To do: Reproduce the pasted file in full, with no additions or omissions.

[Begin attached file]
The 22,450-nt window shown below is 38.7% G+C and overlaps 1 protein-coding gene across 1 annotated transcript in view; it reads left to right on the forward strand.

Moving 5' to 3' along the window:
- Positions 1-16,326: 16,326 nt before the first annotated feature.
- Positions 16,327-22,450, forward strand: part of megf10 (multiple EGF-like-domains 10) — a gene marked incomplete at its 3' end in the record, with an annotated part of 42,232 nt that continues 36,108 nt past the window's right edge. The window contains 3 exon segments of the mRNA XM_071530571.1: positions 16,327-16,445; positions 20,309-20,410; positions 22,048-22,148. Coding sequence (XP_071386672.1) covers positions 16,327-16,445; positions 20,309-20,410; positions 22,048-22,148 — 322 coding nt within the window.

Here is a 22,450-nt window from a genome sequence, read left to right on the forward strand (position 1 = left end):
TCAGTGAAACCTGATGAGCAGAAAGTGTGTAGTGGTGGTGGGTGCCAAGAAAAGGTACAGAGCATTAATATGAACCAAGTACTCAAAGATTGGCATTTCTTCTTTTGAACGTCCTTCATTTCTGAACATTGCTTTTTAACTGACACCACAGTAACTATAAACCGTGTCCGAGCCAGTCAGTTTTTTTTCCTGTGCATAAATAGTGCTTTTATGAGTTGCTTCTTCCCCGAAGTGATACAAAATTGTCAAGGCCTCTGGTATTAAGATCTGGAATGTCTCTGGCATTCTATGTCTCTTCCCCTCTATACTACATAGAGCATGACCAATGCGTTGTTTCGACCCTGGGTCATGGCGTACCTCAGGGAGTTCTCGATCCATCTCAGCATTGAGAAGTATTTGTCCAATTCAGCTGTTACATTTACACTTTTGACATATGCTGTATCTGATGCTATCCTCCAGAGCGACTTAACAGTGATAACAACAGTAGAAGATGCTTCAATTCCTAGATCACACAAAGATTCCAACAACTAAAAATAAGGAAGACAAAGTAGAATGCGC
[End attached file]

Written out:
The 22,450-nt window shown below is 38.7% G+C and overlaps 1 protein-coding gene across 1 annotated transcript in view; it reads left to right on the forward strand.

Moving 5' to 3' along the window:
- Positions 1-16,326: 16,326 nt before the first annotated feature.
- Positions 16,327-22,450, forward strand: part of megf10 (multiple EGF-like-domains 10) — a gene marked incomplete at its 3' end in the record, with an annotated part of 42,232 nt that continues 36,108 nt past the window's right edge. The window contains 3 exon segments of the mRNA XM_071530571.1: positions 16,327-16,445; positions 20,309-20,410; positions 22,048-22,148. Coding sequence (XP_071386672.1) covers positions 16,327-16,445; positions 20,309-20,410; positions 22,048-22,148 — 322 coding nt within the window.

Here is a 22,450-nt window from a genome sequence, read left to right on the forward strand (position 1 = left end):
TCAGTGAAACCTGATGAGCAGAAAGTGTGTAGTGGTGGTGGGTGCCAAGAAAAGGTACAGAGCATTAATATGAACCAAGTACTCAAAGATTGGCATTTCTTCTTTTGAACGTCCTTCATTTCTGAACATTGCTTTTTAACTGACACCACAGTAACTATAAACCGTGTCCGAGCCAGTCAGTTTTTTTTCCTGTGCATAAATAGTGCTTTTATGAGTTGCTTCTTCCCCGAAGTGATACAAAATTGTCAAGGCCTCTGGTATTAAGATCTGGAATGTCTCTGGCATTCTATGTCTCTTCCCCTCTATACTACATAGAGCATGACCAATGCGTTGTTTCGACCCTGGGTCATGGCGTACCTCAGGGAGTTCTCGATCCATCTCAGCATTGAGAAGTATTTGTCCAATTCAGCTGTTACATTTACACTTTTGACATATGCTGTATCTGATGCTATCCTCCAGAGCGACTTAACAGTGATAACAACAGTAGAAGATGCTTCAATTCCTAGATCACACAAAGATTCCAACAACTAAAAATAAGGAAGACAAAGTAGAATGCGC